Venture capital (VC) investment and deal volume continued to be weak in Q3’16, according to Venture Pulse, the quarterly global report on VC trends published jointly by KPMG International and CB Insights. If the pace of deals continues at the same rate, the number of 2016 deals may barely match that of 2012, which saw the smallest number of deals in the five-year period (4,525).
Funding in the U.S. dropped 18 percent from Q2’16 to $14B following a nominal uptick the previous quarter. Deal volume also declined from the previous quarter by two percent to 1,067 deals. This activity reflects overall uncertainty in the market around the U.S. presidential election and potential increases in the U.S. interest rate. There are indications from U.S. investment bankers, and institutional investors in particular, that 2017 will be a strong year for the IPO market.
“I think many investors are waiting for the uncertainty around the U.S. election and the interest rate increase to pass, hoping the U.S. economic picture will become clearer,” said Brian Hughes, National Co-Lead Partner, KPMG LLP’s Venture Capital Practice. “Despite the lackluster Q3’16 results, IPO exits like Apptio and Trade Desk indicate that IPO optimism is set to rise into 2017.”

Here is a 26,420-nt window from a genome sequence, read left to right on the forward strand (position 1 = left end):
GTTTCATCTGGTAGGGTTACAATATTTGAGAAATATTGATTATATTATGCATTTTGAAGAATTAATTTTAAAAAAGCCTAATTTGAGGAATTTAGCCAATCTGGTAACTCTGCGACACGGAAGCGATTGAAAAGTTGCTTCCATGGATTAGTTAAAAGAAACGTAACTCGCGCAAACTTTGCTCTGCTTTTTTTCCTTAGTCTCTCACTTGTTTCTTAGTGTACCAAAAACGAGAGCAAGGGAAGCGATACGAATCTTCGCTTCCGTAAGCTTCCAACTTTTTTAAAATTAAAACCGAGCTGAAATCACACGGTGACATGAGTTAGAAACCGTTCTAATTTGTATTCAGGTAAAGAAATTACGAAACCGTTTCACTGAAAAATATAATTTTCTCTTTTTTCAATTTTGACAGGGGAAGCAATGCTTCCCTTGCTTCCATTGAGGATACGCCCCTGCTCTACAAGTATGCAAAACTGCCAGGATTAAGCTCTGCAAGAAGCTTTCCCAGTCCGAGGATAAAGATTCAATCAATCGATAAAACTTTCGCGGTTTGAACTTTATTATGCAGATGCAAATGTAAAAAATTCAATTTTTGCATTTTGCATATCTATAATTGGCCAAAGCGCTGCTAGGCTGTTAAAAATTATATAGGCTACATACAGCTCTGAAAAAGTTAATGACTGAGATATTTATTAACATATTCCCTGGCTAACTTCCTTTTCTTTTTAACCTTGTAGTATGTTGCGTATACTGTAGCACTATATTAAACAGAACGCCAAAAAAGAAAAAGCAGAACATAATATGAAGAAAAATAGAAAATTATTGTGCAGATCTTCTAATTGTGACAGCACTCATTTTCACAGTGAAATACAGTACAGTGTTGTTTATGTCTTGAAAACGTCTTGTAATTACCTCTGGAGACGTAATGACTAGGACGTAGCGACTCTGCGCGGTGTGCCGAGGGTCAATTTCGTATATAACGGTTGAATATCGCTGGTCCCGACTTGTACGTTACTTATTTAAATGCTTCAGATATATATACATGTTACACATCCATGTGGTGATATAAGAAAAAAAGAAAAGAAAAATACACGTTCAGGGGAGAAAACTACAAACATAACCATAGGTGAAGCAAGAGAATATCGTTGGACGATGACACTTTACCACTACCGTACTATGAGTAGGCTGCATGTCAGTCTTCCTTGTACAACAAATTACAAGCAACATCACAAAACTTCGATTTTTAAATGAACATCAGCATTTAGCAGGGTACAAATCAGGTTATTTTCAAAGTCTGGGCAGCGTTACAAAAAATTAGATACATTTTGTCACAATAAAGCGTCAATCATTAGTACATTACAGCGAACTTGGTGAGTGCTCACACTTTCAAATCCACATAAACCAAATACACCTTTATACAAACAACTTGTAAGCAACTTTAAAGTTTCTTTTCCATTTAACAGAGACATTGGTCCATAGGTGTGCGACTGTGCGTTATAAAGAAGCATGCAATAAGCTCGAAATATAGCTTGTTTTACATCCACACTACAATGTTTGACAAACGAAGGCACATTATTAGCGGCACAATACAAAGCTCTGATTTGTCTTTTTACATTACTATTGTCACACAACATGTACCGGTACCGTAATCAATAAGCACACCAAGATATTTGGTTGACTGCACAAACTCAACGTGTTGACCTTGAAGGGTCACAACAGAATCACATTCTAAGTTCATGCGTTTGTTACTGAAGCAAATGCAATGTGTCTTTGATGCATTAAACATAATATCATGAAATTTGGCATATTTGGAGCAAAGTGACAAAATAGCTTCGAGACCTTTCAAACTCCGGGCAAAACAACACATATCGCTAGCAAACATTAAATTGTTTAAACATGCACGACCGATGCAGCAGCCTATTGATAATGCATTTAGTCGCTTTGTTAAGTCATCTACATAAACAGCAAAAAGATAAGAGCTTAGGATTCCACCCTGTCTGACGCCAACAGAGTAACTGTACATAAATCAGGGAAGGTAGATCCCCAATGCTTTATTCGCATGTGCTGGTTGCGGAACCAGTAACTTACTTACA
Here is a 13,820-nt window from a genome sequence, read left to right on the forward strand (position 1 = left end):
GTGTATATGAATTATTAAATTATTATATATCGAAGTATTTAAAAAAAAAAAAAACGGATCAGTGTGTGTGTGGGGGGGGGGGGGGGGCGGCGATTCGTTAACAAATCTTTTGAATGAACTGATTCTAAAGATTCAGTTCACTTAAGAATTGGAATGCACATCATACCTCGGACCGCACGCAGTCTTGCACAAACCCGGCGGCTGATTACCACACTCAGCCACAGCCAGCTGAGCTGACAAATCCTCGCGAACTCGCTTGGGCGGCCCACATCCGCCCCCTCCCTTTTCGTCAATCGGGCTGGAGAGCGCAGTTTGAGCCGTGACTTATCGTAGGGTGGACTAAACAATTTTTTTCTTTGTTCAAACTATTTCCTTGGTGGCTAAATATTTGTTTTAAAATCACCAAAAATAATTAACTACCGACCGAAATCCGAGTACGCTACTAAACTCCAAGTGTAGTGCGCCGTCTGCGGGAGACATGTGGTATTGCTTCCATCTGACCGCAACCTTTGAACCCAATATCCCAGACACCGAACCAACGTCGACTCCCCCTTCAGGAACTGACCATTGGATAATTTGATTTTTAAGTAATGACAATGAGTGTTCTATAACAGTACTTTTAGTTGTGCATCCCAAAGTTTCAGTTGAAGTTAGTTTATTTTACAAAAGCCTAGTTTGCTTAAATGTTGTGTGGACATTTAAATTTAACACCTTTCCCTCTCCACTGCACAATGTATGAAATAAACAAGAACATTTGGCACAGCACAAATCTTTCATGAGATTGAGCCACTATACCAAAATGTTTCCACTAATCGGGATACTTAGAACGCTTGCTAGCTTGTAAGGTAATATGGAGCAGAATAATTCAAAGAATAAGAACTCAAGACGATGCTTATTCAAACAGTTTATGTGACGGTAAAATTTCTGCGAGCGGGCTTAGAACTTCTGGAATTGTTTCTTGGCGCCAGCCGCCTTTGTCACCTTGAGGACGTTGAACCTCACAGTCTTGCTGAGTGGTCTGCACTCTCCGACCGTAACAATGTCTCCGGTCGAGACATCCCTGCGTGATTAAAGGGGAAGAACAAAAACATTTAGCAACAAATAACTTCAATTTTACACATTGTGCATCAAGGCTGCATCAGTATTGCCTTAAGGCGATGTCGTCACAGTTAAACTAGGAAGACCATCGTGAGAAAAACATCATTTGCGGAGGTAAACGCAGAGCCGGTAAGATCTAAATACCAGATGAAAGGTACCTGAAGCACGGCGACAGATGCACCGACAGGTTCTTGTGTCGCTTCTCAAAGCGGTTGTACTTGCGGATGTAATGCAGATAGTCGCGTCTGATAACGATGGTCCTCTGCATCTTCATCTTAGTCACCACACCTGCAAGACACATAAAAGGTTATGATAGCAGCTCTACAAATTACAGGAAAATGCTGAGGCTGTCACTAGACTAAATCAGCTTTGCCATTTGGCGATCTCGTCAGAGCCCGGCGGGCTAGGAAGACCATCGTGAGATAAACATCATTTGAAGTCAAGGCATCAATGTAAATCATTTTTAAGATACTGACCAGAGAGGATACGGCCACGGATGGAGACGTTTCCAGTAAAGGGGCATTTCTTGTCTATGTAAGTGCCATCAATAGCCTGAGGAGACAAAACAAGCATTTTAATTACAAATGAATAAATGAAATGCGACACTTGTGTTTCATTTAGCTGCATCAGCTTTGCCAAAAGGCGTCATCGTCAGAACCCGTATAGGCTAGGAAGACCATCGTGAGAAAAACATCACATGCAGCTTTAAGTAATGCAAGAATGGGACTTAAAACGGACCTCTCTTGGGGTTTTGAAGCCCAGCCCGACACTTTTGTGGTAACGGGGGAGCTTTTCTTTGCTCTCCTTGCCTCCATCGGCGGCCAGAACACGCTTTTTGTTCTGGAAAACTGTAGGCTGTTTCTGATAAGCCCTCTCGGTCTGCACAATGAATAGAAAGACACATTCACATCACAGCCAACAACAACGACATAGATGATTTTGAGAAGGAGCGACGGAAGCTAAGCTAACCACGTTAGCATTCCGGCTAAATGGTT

To read the full Venture Pulse Q3’16 report, visit http://bit.ly/1kjiM41.
Internet companies led other industries in Q3’16 with a 49 percent share of the deals this quarter. Healthcare deals increased to 14 percent, from 12 percent the previous quarter. Additionally, deals in the mobile and telecommunications space have dropped to 12 percent, a five quarter low.
Although the share of seed deals has declined to just 26 percent in Q3’16, it continues to represent the largest share followed by Series A (23 percent). Investors’ focus on either early- or late- stage deals may be evidence that VC investors are looking more closely for investments in companies with sound business plans that can actually achieve funding targets. This ongoing “barbell effect” on funding is expected to continue.
“Today’s investors are more cautious than they have been in the recent past, focusing more on a clear path to profitability as opposed to hyper revenue growth. Significant premiums are being placed on optimizing unit economics,” said Conor Moore, National Co-Lead Partner, KPMG LLP’s Venture Capital Practice. “While this shift in focus may lead to fewer deals and longer time lines, the companies who best address these items will still obtain high valuations.”
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